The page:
The pandemic has shown us that we cannot live without one another, or worse still, pitted against one another.  The United Nations was established to bring nations together, to be a bridge between peoples.  Let us make good use of this institution in order to transform the challenge that lies before us into an opportunity to build together, once more, the future we all desire.

Wednesday 13 January 2021

Why you can (and even should) receive a COVID-19 vaccine when offered

 A message from Fr Matthew about Covid-19 vaccines: why you can (and even should) receive the vaccine when offered. Fr Matthew's message is posted in a video on facebook that is linked here:

Fr Matthew is parish priest at St Teresa's parish, in Newbury Park, East London. The parish lies in the London Borough of Redbridge, one of the hardest hit boroughs in the recent wave of COVID infections (yesterday, along with two neighbouring boroughs, it was described in one media outlet as being part of the "COVID triangle").

Fr Matthew's message offers a well informed and relevant message for his parishioners and for others. As I post, the presbytery are completing the last day of a period of isolation after Fr Matthew's wife (Fr Matthew is a former Anglican clergyman) tested positive for COVID-19 as part of her regular screening as an employee of the local NHS hospital trust. Thankfully, all in the household appear to have been well throughout the isolation period. But please keep in your prayers the patients and their families being cared for in the two hospitals run by the trust, many of whom are very sick; and the paramedics, doctors and nurses who are working in very challenging circumstances to care for them..

Friday 8 January 2021

Twitter, politics and telling the truth - and the end of Donald Trump


Media reports no delays for trucks at Dover. Quite unlike the chaos of last month when we were in the single market. Time for the media to cheer up about the majority democratic decision of a great independent nation.

I first saw John Redwood's tweet shown above when it was re-tweeted by my own MP, which took it out of the context of the original author's regular tweeting on the greatness of Brexit.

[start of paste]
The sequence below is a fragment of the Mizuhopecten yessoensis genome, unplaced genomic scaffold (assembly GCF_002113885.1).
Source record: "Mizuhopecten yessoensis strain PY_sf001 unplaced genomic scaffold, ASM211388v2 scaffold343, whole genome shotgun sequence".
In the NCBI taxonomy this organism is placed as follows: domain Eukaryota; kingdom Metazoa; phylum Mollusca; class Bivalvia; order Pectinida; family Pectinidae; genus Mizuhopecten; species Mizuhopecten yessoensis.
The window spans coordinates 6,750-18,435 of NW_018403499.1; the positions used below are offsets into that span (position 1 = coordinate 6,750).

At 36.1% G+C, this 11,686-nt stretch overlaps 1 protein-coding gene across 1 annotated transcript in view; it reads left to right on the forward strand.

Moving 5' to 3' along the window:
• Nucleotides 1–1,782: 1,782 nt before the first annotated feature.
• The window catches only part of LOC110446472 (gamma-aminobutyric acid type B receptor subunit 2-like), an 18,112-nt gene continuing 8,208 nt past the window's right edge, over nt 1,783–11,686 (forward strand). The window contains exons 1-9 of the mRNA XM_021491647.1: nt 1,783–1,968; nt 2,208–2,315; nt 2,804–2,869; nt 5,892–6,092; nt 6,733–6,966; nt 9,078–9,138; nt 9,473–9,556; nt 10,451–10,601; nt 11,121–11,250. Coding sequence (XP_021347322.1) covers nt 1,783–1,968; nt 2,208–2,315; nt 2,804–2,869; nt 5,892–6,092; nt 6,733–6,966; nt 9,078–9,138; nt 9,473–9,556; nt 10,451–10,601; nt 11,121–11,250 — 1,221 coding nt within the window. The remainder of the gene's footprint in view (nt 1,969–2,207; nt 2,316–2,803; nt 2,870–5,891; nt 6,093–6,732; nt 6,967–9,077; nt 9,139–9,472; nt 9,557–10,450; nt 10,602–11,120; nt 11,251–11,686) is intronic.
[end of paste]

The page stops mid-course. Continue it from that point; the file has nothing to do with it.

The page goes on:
But there is an important reflection to be had about the first two sentences of the tweet - the last we can recognise readily as containing various strands of opinion with which some will agree and some will not. But the first two sentences are about the truth of events, and so it matters whether or not they are actually true.

Literally, the sentences are true. At the date of the original tweet - 1st January 2021 - the huge queues of lorries on the motorway and at Manston in Kent had cleared. And at the end of the previous month there was chaos on the roads of Kent as lorries queued on the motorway and at Manston. And, yes, on the 1st January the UK had left the single market whereas on 31st December and before the UK was still in the single market and customs union.

But an implied connection between membership or otherwise of the single market and chaos or smooth running at the port of Dover is not true. The chaos in December was caused by the closure of the French border, and then by the insistence on negative COVID-19 tests as a condition before lorry drivers could cross from the UK to France.

Twitter, of course, of its nature, lends itself to this kind of abbreviated post, which does not tell the whole story; and one should not blame John Redwood excessively if his use of the medium incurs a fault that lies in the nature of the medium itself.

But John Redwood is a prominent Conservative MP, so his use of twitter is a political act. It does matter that an elected representative tells the truth. This is particularly the case as an elected representative posts to twitter in the expectation, not only that the original post will be seen, but also in the expectation that it will be re-tweeted by supporters and the "message" therefore passed on widely. And this separates the original tweet from any context provided by previous and succeeding tweets. It is unfortunate when a prominent elected representative posts in the way described above, though I do not expect John Redwood is any more at fault in this regard than many another politician or political commentator, and in all likelihood, and with some grounds, would defend the truth of his post.